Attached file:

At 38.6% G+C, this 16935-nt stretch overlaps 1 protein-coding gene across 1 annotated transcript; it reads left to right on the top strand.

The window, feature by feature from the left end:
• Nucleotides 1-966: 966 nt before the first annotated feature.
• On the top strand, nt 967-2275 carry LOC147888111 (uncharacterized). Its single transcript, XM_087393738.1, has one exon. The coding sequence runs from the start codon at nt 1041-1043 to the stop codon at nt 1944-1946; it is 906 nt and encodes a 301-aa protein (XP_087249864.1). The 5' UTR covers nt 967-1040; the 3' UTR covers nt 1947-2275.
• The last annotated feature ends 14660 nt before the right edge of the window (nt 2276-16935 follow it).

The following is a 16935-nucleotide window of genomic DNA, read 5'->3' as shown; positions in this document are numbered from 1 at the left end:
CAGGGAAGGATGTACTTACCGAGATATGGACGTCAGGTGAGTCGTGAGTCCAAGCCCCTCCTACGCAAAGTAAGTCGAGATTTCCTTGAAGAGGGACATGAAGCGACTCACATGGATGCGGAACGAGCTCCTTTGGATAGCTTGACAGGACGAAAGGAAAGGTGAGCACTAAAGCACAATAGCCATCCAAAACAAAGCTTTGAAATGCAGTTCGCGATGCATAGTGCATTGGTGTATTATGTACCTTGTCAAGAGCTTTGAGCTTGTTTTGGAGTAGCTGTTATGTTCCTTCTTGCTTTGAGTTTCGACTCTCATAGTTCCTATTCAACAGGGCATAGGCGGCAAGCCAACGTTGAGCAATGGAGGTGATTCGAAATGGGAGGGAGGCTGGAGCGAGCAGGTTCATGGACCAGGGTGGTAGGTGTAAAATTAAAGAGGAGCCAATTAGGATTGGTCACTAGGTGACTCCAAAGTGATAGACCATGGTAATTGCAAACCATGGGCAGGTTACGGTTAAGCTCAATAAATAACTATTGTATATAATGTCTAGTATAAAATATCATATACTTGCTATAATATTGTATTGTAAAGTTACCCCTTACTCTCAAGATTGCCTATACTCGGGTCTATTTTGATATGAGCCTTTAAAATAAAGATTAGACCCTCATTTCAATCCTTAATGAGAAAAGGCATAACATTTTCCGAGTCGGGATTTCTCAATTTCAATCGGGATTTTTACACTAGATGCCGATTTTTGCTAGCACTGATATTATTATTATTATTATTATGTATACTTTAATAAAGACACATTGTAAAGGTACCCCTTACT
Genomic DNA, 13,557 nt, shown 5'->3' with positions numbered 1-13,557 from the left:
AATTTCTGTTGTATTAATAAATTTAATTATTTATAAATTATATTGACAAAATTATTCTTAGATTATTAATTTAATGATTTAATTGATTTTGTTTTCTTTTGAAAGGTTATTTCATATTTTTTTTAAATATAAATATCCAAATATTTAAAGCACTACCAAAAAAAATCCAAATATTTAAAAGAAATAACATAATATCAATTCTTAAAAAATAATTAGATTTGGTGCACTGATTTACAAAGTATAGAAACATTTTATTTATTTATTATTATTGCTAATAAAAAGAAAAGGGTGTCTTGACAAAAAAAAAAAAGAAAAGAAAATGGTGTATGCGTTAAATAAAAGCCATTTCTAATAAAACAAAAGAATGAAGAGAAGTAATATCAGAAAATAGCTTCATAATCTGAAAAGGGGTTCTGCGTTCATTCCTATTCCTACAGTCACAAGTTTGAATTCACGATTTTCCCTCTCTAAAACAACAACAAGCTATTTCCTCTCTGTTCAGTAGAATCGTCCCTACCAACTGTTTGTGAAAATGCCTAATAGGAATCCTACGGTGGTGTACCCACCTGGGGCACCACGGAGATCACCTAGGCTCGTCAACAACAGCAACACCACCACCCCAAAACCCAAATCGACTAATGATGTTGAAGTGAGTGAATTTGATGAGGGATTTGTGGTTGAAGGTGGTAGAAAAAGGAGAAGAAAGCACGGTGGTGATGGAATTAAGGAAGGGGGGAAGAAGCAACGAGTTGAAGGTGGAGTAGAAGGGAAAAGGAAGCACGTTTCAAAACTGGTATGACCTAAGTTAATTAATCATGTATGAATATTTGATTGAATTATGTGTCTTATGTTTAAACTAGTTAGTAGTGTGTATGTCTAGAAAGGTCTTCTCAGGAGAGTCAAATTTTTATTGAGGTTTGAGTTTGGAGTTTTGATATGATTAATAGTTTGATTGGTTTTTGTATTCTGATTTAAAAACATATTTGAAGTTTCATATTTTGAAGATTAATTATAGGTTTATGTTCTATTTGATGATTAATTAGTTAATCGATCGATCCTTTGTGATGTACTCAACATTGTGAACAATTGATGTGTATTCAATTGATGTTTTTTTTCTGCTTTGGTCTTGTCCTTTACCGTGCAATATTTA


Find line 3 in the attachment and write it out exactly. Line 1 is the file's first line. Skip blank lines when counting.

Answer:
• Nucleotides 1-966: 966 nt before the first annotated feature.